The U.S. Energy Department's decision to award a $4 billion Savannah River Site management contract to a new firm was justified, even though the existing operator's bid was $48 million less, according to a newly released evaluation by the U.S. Government Accountability Office.
Savannah River Nuclear Solutions was awarded the five-year contract in January over a competing proposal from Savannah River Alliance, composed of incumbents of Washington Savannah River Co., which has managed the site since 1989.
Savannah River Alliance appealed the award to its competitor on grounds that its rival's price was higher and that conflicts of interest existed within its management.
The GAO ruled April 25 that the Energy Department was justified in its decision -- and earlier this month released its 25-page ruling after removing names of specific personnel discussed during the appeal.
Auditors found the two proposals were "substantially equivalent" under all categories except management personnel, which accounted for 25 percent of the selection criteria.
In that section, the GAO wrote, "while the two offerors proposed chief executives and laboratory directors who had substantially equivalent experience, the rest of SRNS's key personnel had more extensive experience."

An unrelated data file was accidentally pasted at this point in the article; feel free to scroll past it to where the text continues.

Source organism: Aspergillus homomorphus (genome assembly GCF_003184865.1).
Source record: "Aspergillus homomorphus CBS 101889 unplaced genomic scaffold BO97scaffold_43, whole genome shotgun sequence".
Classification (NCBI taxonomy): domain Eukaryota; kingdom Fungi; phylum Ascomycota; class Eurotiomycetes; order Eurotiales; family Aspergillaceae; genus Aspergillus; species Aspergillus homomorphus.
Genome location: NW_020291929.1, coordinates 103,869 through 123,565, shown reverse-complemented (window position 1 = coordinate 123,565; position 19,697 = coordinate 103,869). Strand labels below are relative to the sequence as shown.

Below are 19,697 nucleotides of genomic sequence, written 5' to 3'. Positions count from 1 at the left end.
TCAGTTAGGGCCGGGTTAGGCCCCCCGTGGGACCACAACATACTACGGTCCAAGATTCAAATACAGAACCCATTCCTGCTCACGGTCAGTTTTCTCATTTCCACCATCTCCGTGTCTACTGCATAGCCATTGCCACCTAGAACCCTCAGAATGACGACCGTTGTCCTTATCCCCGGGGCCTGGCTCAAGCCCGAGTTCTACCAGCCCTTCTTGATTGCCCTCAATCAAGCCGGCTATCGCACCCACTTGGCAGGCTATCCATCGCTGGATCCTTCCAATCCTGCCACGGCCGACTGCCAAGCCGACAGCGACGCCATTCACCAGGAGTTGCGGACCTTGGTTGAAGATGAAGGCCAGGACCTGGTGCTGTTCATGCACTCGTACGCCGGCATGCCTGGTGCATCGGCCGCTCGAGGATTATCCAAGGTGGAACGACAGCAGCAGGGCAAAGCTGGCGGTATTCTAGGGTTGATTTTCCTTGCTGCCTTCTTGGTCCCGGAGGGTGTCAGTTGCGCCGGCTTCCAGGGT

The SRNS team also performed well during oral presentations, the report said, while "SRA did not function as an integrated team and overall was less interactive than the SRNS team."
Of nine selection criteria in addition to contract price, the rivals received identical ratings in eight of them.
In the deciding category, SRNS received an "excellent" in "key personnel," while SRA received a rating of "good."
SRA's "evaluated price" was more than $424 million, while SRNS's evaluated price was just over $473 million, the report said.
The $48 million difference, which would be spread over 10 years with the assumption that the five-year contract would be renewed for a second five years, adds up to about $4.8 million a year more, the GAO wrote.
The higher cost was justified because of "advantages in leadership, innovation, efficiency and productivity improvements," the GAO concluded in denying SRA's appeal.
"Agency's selection of higher-priced, higher-rated proposal for award is reasonable, where the key discriminator between proposals was under the key personnel factor, which was one of the most heavily weighted factors in the evaluation," the GAO wrote.
Savannah River Nuclear Solutions, which will assume its management role Aug. 1, will be responsible for about 7,000 employees and has pledged to make an orderly transition.
Reach Rob Pavey at 868-1222, ext. 119 or email@example.com.
- Savannah River Nuclear Solutions, whose bid was ultimately chosen, is a new partnership that includes Fluor Federal Services, Newport News Shipbuilding and Drydock Co. (Northrop Grumman), Honeywell International, Lockheed Martin Services and Nuclear Fuel Services Inc.